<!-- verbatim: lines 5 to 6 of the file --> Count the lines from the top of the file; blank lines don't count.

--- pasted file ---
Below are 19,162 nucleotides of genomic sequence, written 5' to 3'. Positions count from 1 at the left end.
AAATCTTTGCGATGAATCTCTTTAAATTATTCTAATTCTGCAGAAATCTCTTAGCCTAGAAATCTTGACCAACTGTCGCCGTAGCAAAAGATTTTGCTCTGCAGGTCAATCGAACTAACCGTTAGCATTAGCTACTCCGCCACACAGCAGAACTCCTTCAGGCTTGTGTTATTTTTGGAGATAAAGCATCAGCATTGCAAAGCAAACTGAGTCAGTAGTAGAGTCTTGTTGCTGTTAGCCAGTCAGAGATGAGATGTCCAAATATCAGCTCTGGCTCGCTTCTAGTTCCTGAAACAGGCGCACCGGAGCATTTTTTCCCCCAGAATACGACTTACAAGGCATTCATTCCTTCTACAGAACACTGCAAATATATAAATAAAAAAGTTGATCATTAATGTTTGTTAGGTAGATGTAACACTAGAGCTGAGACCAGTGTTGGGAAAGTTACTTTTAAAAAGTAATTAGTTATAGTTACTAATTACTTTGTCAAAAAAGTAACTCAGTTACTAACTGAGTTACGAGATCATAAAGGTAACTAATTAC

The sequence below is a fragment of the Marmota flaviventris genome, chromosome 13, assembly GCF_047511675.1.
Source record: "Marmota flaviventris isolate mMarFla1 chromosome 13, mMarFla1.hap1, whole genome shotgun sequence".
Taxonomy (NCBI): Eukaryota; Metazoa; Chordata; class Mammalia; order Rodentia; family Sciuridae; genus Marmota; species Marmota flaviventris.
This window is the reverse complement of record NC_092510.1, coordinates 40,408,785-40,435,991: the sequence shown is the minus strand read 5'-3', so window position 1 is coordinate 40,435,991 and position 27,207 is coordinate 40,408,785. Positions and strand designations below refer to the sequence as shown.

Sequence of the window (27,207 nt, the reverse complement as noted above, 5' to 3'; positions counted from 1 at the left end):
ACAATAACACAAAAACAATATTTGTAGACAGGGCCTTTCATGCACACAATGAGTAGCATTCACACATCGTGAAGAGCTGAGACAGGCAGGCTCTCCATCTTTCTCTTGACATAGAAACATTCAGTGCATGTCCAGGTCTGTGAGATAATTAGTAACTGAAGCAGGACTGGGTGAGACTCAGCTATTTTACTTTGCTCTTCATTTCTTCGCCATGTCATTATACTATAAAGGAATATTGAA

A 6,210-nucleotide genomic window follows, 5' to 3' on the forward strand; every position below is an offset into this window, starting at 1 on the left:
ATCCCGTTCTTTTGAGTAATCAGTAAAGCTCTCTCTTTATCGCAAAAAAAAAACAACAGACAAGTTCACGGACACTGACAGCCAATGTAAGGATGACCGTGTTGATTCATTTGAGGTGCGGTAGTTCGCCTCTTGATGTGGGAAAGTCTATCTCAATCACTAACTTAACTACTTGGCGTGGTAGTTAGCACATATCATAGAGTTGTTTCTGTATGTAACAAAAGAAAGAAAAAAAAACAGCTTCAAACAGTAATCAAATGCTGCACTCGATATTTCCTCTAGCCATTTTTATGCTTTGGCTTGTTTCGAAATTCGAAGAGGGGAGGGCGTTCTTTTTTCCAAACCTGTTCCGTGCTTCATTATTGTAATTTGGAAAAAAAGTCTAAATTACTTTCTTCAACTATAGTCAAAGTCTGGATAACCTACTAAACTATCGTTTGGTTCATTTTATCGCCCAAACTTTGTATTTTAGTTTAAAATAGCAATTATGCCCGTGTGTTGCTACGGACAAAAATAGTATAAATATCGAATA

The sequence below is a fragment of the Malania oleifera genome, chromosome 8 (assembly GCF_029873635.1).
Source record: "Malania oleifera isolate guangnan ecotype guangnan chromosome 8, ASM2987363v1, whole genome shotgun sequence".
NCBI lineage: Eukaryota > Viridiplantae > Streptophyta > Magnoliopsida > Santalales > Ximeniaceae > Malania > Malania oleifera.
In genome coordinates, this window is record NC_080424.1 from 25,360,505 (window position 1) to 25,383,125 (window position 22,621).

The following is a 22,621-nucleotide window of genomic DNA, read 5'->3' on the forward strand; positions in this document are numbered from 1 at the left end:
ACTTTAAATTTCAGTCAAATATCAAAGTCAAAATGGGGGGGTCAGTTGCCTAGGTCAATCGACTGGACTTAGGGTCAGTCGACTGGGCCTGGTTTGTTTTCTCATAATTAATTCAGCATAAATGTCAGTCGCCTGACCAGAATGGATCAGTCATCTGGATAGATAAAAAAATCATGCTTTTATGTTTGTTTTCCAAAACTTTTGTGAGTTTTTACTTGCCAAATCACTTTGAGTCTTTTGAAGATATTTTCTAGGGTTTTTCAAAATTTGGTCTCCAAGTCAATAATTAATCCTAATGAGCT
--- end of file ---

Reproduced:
Taxonomy (NCBI): Eukaryota; Metazoa; Chordata; class Mammalia; order Rodentia; family Sciuridae; genus Marmota; species Marmota flaviventris.
This window is the reverse complement of record NC_092510.1, coordinates 40,408,785-40,435,991: the sequence shown is the minus strand read 5'-3', so window position 1 is coordinate 40,435,991 and position 27,207 is coordinate 40,408,785. Positions and strand designations below refer to the sequence as shown.